However, the January 2020 study did not find a link between eating an egg a day and mortality risk for people with (and without) a history of diabetes or heart disease.
So, Should You Eat Eggs Every Day?
The most current research points to findings that eating one egg per day shouldn't come with any adverse side effects. In fact, eggs can be a healthy part of a balanced diet.
A study published in the journal Metabolism in March 2013 noted that people with metabolic syndrome showed improvements to their cholesterol levels and experienced less insulin resistance when they ate a whole egg each day as part of a diet that contained no more than 30 percent of energy from carbohydrates.
Another study, published in the British Journal of Nutrition in February 2011, found that people with type 2 diabetes who ate two eggs per day had greater improvements in cholesterol than people who ate 3.5 ounces of lean protein instead of eggs and also improved blood pressure and blood sugar control and lost weight. Both groups followed a reduced-calorie diet, getting 40 percent of their daily calories from carbohydrates and 30 percent of calories from each protein and fat.
These results seem to back up the recommendation of a review article published in the journal Nutrients in September 2015, which noted that egg consumption can't be taken into consideration alone — it is the entire diet that needs to be taken into account.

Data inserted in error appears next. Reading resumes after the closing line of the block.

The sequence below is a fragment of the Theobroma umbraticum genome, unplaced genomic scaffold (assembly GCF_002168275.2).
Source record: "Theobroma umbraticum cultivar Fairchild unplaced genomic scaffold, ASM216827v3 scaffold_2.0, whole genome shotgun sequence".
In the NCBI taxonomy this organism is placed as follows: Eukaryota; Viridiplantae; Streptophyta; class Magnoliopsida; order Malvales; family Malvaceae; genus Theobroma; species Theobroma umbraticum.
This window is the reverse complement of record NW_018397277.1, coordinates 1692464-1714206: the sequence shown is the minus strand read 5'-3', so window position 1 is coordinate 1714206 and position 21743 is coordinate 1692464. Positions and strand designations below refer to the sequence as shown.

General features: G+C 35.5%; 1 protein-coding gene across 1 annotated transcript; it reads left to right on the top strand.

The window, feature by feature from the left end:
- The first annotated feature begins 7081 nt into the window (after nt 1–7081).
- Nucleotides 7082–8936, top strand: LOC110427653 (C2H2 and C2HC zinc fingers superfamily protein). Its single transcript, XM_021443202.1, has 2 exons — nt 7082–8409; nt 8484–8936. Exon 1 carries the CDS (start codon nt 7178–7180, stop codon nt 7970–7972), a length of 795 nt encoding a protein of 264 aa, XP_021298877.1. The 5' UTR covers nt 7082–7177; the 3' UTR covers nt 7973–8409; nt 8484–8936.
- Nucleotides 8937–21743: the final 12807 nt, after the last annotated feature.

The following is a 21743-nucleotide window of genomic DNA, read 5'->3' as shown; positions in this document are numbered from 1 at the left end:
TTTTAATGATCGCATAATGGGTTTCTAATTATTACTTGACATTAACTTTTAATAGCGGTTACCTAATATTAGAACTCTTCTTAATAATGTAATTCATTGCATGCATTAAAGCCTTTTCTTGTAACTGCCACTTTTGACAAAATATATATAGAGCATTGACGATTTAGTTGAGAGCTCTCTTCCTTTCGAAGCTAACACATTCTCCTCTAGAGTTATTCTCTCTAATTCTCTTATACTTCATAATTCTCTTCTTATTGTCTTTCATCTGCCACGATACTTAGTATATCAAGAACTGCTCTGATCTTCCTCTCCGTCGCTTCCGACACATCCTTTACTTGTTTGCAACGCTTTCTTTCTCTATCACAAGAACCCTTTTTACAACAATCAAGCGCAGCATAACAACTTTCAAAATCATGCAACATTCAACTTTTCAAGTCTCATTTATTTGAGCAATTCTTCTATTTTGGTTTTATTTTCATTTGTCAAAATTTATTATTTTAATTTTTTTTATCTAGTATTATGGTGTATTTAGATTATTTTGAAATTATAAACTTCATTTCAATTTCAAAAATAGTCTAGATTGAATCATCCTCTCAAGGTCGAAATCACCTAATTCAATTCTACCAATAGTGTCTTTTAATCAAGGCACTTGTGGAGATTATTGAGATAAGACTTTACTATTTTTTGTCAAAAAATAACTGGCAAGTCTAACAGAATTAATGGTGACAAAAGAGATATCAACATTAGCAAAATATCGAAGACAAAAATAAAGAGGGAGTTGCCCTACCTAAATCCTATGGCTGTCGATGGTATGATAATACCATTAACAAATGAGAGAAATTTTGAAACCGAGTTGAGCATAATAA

If you want to eat more than one egg per day, try a mix of whole eggs and egg whites to lower any potential risks, as the cholesterol in the yolk is thought to be responsible for any increased health risks from eating eggs.
- Metabolism: "Whole Egg Consumption Improves Lipoprotein Profiles and Insulin Sensitivity to a Greater Extent Than Yolk-Free Egg Substitute in Individuals With Metabolic Syndrome"
- British Medical Journal: "Egg Consumption and Risk of Coronary Heart Disease and Stroke: Dose-Response Meta-Analysis of Prospective Cohort Studies"
- American Journal of Clinical Nutrition: "Egg Consumption in Relation to Risk of Cardiovascular Disease and Diabetes: A Systematic Review and Meta-Analysis"
- Diabetes Care: "Egg Consumption and Risk of Type 2 Diabetes in Men and Women"
- American Journal of Clinical Nutrition: "Egg Consumption in Relation to Cardiovascular Disease and Mortality: The Physicians’ Health Study"
- American Journal of Clinical Nutrition: "Egg Consumption and Risk of Heart Failure, Myocardial Infarction, and Stroke: Results From 2 Prospective Cohorts"
- Nutrients: "Egg Consumption and Human Cardio-Metabolic Health in People With and Without Diabetes"
- British Journal of Nutrition: "Egg Consumption as Part of an Energy-Restricted High-Protein Diet Improves Blood Lipid and Blood Glucose Profiles in Individuals With Type 2 Diabetes"
- Diabetes, Metabolic Syndrome and Obesity: "Targets and Therapy: Egg Consumption and Cardiovascular Disease Among Diabetic Individuals: A Systematic Review of the Literature"
- USDA: "Egg, whole, raw, fresh"
- The American Journal of Clinical Nutrition: "Association of egg intake with blood lipids, cardiovascular disease, and mortality in 177,000 people in 50 countries"
- U.S. Department of Health and Human Services: Scientific Report of the 2015 Dietary Guidelines Advisory Committee
- USDA National Nutrient Database: Egg, Whole, Raw, Fresh